Miguel Acevedo typically gets two questions about his research on malaria in lizards. “Do lizards really get malaria?” (The answer is yes.) And, “Will I get malaria from a lizard?” (Not likely.)

In recent years, we have seen research funding bodies, journals and institutions call for greater data sharing, including the expectation that the data from new projects will be shared.  But for researchers, sharing can involve complex matters such as consent, privacy and risk.  This helpful piece that was published by Nature offers some tips and suggestions on how to usefully share data.  This is a recommended read.  We have included links to whole trove of other items about data sharing.

Lizard malaria is a model for vector-borne disease ecology and evolution1. A colleague had been pursuing the same problem, at the same site in Puerto Rico, since the 1990s, and Acevedo, a wildlife ecologist at the University of Florida in Gainesville, wanted to combine those older data with his own to perform a long-term analysis. It was easier said than done. Whereas Acevedo’s data were logged using a standardized data-entry template, the colleague’s data were recorded in a mix of paper notebooks, Excel spreadsheets and hand-drawn maps. “It was some of the most organized data of that era, but we didn’t have the standards then that we have today,” he says. Columns weren’t necessarily consistent from sheet to sheet, nor did they use the same units, and it wasn’t always clear which sampling sites were being measured.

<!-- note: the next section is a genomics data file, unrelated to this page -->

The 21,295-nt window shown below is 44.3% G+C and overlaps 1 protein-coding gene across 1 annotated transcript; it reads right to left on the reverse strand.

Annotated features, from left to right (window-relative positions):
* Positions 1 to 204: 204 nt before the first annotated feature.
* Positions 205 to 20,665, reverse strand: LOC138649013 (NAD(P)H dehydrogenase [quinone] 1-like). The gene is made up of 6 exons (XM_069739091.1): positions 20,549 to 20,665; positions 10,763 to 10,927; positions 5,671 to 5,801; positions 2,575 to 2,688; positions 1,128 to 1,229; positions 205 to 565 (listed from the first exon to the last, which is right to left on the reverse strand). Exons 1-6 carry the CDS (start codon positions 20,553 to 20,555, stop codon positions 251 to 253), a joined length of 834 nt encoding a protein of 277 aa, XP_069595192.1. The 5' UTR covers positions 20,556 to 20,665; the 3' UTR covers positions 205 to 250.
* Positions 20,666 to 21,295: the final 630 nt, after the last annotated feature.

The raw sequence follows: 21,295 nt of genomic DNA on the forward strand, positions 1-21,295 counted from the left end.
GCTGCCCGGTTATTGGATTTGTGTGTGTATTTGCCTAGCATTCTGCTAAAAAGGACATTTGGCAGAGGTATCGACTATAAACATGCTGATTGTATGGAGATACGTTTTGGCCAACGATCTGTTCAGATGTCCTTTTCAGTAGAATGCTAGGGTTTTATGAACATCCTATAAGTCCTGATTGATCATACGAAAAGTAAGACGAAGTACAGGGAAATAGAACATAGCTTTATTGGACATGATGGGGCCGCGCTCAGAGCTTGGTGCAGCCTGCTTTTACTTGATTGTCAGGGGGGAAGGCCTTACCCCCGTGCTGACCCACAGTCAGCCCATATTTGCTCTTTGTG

In the end, what could have been a morning’s effort took “six or seven months”, Acevedo says. “It’s a lot of work, and it’s not fun work, you know?”

Funder and publisher mandates, coupled with a growing emphasis on open science and reproducibility, mean that researchers are increasingly depositing data alongside their publications. Other scientists can use those data to drive new research. But not every journal requires that authors make their data sets available, and some authors decline to do so, either for fear of getting scooped or for lack of time. (The research data policy for Springer Nature, which publishes Nature, “strongly encourage[s] that all datasets supporting the analysis and conclusions of the paper are made publicly available at the time of publication”, and mandates “the sharing of community-endorsed data types”.)